Parametric PowerPole Breakout Box

by ae5zc, published

Parametric PowerPole Breakout Box by ae5zc Aug 10, 2014


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6134Views 1454Downloads Found in Electronics


A parametric PowerPole breakout/distribution box that allows multiple devices to share one power supply. Anderson PowerPoles are commonly used by Amateur Radio (ham) operators and emergency organizations as a standard for connecting power to their equipment.
Update: This is my first-ever attempt at uploading something and, of course, it's not going smoothly. The customizer isn't rendering the STL properly, so... for now, I'm disabling it. Meanwhile, I've included one STL file for a 4 position box (1 connection on the side plus 4 on top). If you download the OpenSCAD script, you can render other configurations.

For more build details, see: http://wordpress.uark.edu/rso-w5ym/2014/07/07/parametric-powerpole-break-out-boxes/

UPDATE: Per a request in the comments, I have added STL files for boxes with 3, 4, and 5 PowerPoles on top. Each type has three files: one with both box halves, one with the "top" of the box only, and one with the "bottom" of the box only. This simplifies printing for anyone that wishes to print each half of the box using a different color (for instance). One of the new files is functionally identical to the original STL file, however the original file was left in-place for archival reasons. Comments welcome.



You will need the "pins" library if you wish to render your own variant using the SCAD script. Version 2 of this library is available here:

There are more recent versions (Version 3) out there, but Version 2 was used for rendering with this particular SCAD script. Version 3 may work, but standard disclaimers apply.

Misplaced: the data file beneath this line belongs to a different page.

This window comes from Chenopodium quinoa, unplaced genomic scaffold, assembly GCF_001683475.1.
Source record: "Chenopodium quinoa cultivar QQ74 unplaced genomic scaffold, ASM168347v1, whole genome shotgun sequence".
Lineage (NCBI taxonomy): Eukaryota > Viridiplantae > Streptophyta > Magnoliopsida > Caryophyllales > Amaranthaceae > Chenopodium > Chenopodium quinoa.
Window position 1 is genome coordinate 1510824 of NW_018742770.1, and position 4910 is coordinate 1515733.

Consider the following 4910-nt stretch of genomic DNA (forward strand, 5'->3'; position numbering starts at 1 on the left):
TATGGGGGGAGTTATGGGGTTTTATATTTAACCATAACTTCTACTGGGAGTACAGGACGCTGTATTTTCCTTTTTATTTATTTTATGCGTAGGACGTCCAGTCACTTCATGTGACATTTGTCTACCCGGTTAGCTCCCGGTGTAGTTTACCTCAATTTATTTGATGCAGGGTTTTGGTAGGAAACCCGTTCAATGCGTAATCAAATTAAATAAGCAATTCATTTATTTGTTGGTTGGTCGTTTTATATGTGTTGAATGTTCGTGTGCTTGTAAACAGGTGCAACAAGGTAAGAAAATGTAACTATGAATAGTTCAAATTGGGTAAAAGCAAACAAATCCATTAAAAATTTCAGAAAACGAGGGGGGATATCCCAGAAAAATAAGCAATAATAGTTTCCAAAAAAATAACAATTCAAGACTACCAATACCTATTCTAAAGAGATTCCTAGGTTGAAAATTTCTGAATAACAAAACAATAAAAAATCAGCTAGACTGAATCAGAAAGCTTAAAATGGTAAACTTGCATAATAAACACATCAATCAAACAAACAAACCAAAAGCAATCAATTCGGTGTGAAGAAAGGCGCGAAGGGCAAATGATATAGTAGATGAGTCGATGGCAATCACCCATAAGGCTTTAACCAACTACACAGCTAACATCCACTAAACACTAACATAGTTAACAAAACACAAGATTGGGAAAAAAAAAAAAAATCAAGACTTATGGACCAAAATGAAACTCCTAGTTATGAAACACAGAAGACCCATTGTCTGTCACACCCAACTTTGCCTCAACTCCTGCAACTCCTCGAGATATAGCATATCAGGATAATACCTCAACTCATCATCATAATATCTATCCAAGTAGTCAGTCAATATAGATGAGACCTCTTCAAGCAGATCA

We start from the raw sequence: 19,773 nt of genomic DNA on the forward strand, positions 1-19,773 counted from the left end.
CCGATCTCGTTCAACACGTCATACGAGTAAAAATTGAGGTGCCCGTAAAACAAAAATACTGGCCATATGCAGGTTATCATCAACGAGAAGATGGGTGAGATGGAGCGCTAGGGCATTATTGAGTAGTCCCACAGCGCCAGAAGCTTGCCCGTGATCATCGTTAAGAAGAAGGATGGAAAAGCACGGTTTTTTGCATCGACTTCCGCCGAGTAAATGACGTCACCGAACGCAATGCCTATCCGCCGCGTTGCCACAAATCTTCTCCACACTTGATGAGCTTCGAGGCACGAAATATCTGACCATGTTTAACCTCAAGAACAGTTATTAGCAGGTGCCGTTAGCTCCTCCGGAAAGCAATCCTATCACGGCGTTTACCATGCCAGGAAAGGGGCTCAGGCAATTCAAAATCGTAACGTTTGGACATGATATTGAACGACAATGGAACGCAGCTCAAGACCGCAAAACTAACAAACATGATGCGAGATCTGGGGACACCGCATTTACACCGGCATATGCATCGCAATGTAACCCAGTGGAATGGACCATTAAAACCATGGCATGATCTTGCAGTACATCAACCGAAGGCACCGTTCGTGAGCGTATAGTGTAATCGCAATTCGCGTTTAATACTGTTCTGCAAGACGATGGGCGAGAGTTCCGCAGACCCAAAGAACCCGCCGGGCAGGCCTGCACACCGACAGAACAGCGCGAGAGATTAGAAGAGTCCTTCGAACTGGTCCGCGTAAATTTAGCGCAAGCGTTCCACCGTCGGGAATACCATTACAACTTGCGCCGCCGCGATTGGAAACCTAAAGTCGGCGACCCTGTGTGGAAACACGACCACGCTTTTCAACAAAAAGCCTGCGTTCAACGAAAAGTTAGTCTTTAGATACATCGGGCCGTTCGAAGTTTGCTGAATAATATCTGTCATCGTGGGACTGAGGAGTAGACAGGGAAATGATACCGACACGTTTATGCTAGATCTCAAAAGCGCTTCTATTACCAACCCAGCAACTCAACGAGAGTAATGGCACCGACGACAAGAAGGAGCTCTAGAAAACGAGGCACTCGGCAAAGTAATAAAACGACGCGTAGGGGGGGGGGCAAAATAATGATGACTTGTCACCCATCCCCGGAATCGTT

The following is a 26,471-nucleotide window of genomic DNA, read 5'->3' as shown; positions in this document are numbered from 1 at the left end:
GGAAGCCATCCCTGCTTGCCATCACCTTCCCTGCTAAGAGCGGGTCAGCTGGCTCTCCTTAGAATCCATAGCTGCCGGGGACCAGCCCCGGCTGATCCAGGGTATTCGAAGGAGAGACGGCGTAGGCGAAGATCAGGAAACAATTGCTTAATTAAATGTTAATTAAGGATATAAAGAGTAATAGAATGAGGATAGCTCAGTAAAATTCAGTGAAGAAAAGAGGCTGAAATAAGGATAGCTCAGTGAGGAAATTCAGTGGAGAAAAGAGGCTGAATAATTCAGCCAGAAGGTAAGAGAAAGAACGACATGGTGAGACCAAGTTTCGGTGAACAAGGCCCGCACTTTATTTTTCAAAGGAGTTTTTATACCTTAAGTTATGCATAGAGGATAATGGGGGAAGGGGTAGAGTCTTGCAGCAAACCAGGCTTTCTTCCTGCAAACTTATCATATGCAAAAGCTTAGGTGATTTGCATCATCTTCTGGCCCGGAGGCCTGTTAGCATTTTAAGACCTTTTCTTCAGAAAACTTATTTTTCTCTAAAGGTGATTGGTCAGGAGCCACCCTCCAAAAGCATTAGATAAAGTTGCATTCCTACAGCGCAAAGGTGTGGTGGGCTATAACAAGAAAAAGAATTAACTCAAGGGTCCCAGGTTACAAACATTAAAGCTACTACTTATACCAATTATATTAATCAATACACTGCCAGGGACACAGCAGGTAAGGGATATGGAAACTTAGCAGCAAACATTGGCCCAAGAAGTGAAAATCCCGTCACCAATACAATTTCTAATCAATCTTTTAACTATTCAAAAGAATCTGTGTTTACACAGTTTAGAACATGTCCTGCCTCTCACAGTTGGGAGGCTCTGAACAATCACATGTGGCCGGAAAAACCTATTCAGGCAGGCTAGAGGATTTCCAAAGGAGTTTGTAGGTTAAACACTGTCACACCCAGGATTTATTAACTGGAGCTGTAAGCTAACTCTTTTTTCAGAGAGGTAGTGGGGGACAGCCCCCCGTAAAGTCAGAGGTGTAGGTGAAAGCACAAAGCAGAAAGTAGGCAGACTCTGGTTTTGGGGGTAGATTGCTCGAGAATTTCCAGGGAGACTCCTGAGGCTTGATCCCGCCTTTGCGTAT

Printed originally on a MakerBox 2X in ABS using a 0.2 mm layer thickness and 10% infill. We found that higher infills (30%) did improve rigidity a bit... but not much.


Use "standard" 15/30/45 amp PowerPole housings with PCB contacts (Mouser part no. 879-1336G1). Load contacts into the housings, mate the housings by sliding them together, and place into the printed shell.
Solder all contacts together. Assure that there are no shorts/opens and snap other half of shell to the first.
The original intent was for the box to rest flat on a table with the power supply connection coming in from the side and with powered devices plugged in on top.


If you have a lot of contacts (and your box is large), the snaps at each end may not hold the two shells securely. One way to address this is to apply a small amount of glue to the shell edges before the final assembly step.
The tolerances may be a bit tight, so some "tweaking" of the PCB contacts may be required to get everything to fit snugly.
It should also be possible to use "regular" (wire crimp) contacts instead of the PCB mount type; implementation of this approach is left as an exercise for the builder. :-)


Like any do-it-yourself project, the quality of the constructed item can vary widely depending on the skills of the builder. This item worked well for me, but it may not be suitable for your purposes; use at your own risk.

More info

The PowerPole model used in this project was based on the one originally by J. Dunmire under a Creative Commons Attribution-NonCommercial-ShareAlike 3.0 Unported License and was downloaded from: http://rockingdlabs.dunmire.org/exercises-experiments/3d-printing-softrock-enclosure
This project is somewhat of a work in-progress, so if you have any suggestions, please share them. More detailed instructions and discussion is available at http://w5ym.org.